The vehicle comes without frills like power-adjustable seats, but has plenty to offer on the build sheet. Standard equipment includes heated seats, a head-up display, and a panoramic sunroof. Optional extras include power seats, performance tires, a parking assistance system, and some driver assistance features. These features do, however, inflate the price of the Countryman by a considerable margin.
Thanks to the adjustable suspension, the JCW Countryman can switch between comfort or sport settings, and that’s noticeable on the road. The sport setting is very firm; maybe too much for everyday driving, but useful on the track where the responsiveness is needed to accommodate the weight transfer in quick chains of corners. The standard comfort setting is great for public roads.
The seats are just okay, as they could be more supportive, but riders will appreciate the headroom offered inside.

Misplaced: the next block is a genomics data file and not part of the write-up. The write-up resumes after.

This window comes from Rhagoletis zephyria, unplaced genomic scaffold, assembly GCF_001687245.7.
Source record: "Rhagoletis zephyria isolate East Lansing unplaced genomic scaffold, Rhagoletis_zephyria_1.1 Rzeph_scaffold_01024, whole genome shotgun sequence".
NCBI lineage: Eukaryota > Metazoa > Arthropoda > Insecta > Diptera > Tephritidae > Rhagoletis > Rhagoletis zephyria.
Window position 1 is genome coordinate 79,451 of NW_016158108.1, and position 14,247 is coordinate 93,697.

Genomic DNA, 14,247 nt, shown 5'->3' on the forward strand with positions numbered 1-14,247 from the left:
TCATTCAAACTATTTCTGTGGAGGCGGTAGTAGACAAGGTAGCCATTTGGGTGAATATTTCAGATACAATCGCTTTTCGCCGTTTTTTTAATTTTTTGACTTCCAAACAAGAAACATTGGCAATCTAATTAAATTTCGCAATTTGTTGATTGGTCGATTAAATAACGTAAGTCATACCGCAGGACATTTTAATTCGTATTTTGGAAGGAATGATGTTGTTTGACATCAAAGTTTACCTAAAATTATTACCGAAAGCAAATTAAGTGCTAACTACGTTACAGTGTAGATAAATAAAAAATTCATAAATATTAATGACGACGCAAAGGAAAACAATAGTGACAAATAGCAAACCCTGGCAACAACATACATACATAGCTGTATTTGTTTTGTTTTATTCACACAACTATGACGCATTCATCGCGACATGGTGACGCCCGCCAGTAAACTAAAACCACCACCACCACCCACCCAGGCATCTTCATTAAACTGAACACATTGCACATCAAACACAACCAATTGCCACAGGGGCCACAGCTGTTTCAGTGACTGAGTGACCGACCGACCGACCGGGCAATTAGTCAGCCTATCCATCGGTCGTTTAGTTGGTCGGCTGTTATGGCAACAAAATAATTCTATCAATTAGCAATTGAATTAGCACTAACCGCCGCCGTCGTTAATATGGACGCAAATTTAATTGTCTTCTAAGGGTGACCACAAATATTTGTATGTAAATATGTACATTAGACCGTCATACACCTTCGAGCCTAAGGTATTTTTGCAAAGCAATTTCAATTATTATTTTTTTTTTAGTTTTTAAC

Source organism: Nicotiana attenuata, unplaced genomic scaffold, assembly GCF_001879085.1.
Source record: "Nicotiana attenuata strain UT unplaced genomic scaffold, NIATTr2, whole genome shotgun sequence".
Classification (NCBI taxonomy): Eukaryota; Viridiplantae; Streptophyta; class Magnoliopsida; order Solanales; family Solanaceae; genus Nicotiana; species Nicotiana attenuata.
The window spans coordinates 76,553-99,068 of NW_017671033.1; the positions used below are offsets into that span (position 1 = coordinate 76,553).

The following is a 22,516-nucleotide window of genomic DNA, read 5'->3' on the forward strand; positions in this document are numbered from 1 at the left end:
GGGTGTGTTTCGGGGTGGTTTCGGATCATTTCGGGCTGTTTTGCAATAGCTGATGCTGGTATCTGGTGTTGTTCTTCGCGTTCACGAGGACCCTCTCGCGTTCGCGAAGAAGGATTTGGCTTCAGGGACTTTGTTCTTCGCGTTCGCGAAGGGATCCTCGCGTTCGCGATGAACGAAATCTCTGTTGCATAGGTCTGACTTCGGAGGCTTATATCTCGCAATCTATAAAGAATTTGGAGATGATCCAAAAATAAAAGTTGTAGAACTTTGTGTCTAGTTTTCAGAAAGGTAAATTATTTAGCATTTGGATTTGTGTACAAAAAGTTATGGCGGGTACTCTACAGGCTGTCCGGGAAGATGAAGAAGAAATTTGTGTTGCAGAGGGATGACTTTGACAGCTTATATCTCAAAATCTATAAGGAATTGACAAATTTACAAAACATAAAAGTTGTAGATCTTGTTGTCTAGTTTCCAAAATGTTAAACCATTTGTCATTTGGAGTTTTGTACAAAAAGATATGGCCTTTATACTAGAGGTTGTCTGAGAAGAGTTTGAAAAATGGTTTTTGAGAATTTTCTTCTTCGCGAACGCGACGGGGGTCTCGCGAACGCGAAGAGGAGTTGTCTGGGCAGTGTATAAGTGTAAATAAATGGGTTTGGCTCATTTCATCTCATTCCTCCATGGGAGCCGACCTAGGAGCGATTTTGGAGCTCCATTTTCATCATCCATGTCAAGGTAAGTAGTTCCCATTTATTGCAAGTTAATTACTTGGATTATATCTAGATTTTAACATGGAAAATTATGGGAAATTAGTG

The Countryman is one of the most practical vehicles in the Mini lineup thanks to its size. There’s a good amount of cargo room behind the rear seats (450 L), and folding those seats down offers even more space. One downside is that the rear doors don’t have a very large opening. For families considering the Countryman, the rear seat opening may prove to challenge those loading kids and managing child seats.
There are no new safety features for this year’s Mini Countryman, although the all-wheel drive system should provide confidence on a variety of surfaces. The stronger brakes also mean it should be safer in emergencies, too. Standard LED lights will ensure you don’t get lost or miss your turn when the sun goes down.